The purpose of this article is to explain the meaning of and distinguish between the words preemptory and peremptory.
Everyday usage / common meanings
The common usage or everyday meaning, as opposed to the legal meaning, of each of the words is as follows:
Preemptory (also spelled pre-emptory) [pree-EMP-tor-ree]
Preemptory is defined as pertaining to preemption. To preempt is to take action in order to prevent (an attack or other anticipated event) happening; or to forestall.
The most common use of preempt is in its adjectival form, preemptive, usually used in a military context e.g. the commander ordered a premptive strike against the enemy.
Peremptory is an adjective with a number of meanings:
- Precluding or putting an end to all debate or action.
- Not allowing contradiction or refusal; imperative; absolute; decisive; positive; conclusive; final; not admitting of question; not open to appeal, challenge, or delay.
- Insisting on immediate attention or obedience.
- Expressive of urgency or command.
- Offensively self-assured or given to exercising usually unwarranted power; dictatorial; dogmatic; brusque; imperious.
Cause for confusion between the two
Peremptory is often misspelled and mispronounced “preemptory”. This confusion is caused by the influence of the verb “preempt”, but as noted, the adjectival form of preempt is actually premptive.
Legal use of peremptory
There are a number of correct legal meanings for peremptory:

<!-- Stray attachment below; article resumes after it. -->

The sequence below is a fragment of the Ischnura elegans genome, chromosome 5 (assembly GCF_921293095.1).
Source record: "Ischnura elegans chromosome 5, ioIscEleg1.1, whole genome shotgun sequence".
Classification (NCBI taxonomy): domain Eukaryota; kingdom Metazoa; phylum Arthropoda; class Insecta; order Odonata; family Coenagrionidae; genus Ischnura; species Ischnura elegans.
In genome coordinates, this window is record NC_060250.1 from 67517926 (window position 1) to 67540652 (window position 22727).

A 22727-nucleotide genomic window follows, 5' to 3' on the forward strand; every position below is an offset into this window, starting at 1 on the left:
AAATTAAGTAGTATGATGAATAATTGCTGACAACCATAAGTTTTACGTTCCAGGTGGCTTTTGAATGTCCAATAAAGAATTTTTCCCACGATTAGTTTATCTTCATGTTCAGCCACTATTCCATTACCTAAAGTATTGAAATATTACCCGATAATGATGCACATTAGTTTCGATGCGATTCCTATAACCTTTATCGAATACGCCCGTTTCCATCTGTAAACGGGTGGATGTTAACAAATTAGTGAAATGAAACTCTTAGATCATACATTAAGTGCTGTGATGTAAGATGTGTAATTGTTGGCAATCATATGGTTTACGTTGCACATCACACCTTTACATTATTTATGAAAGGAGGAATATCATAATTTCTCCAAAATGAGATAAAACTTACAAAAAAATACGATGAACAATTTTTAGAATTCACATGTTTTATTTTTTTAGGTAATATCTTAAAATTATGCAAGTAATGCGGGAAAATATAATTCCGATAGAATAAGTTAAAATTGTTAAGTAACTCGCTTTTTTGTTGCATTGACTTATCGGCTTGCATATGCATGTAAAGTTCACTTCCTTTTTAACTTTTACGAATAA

When used to describe orders, peremptory means that the order must be performed by the given time and no further extensions will be given.
“[P]eremptory” in the sense used in the relevant cases: see especially, Saikaley v. Commonwealth Insurance Co. (1978), 21 O.R. (2d) 629, 91 D.L.R. (3d) 298 (H.C.J.) [means] "obligatory"…"positive" [or] "conclusive" on the "time" issue.
(Wright v. Rank City Wall Canada Ltd. (1990), 72 O.R. (2d) 44, per Master Sandler).
In Taggart v. Taggart (No. 1) (1951), 3 W.W.R. (N.S.) 418 (B.C.S.C.), Wood J. made a peremptory order that the husband in that action pay security for costs by a particular date, or risk his action for reversal of the Decree of Judicial Separation being dismissed. The husband failed to pay by the specified date because he did not have sufficient funds. The husband re-applied for reversal of the Decree and explained that he could not pay the security because all of his wealth was tied up in the house which he owned with his wife. Wood J. described his earlier order as peremptory and refused the husband’s application to reverse the Decree of Judicial Separation.
However peremptory orders are not absolute; the words "peremptory" or "peremptorily" do not always mean "absolutely final". There is a discretion in the Court under special and urgent circumstances to determine whether they shall have that meaning or not:
[T]he phrase "peremptory order," … means that the order is given on the footing that it is to be final unless some very special and urgent circumstances are brought forward as a reason for altering it.
(Re Alger and Sarnia Oil Co. (1892), 21 O.R. 440 (Ont. H.C.)).
Consent orders may be peremptory, and may be ordered on just one of the parties: Inter-Coastal BKR Development Group v. Cadillac Care Inc.,  B.C.J. No. 2275 (QL). For example, if the defendant has been unreasonably withholding discovery information, the court may specify a disclosure order that is “peremptory on the defendant.”
Peremptory trial / hearing date
When used to describe a trial or hearing date, peremptory means that the trial will proceed on that date without any further opportunity for postponement. If the party is not prepared to proceed on that date, a default ruling will be made against them.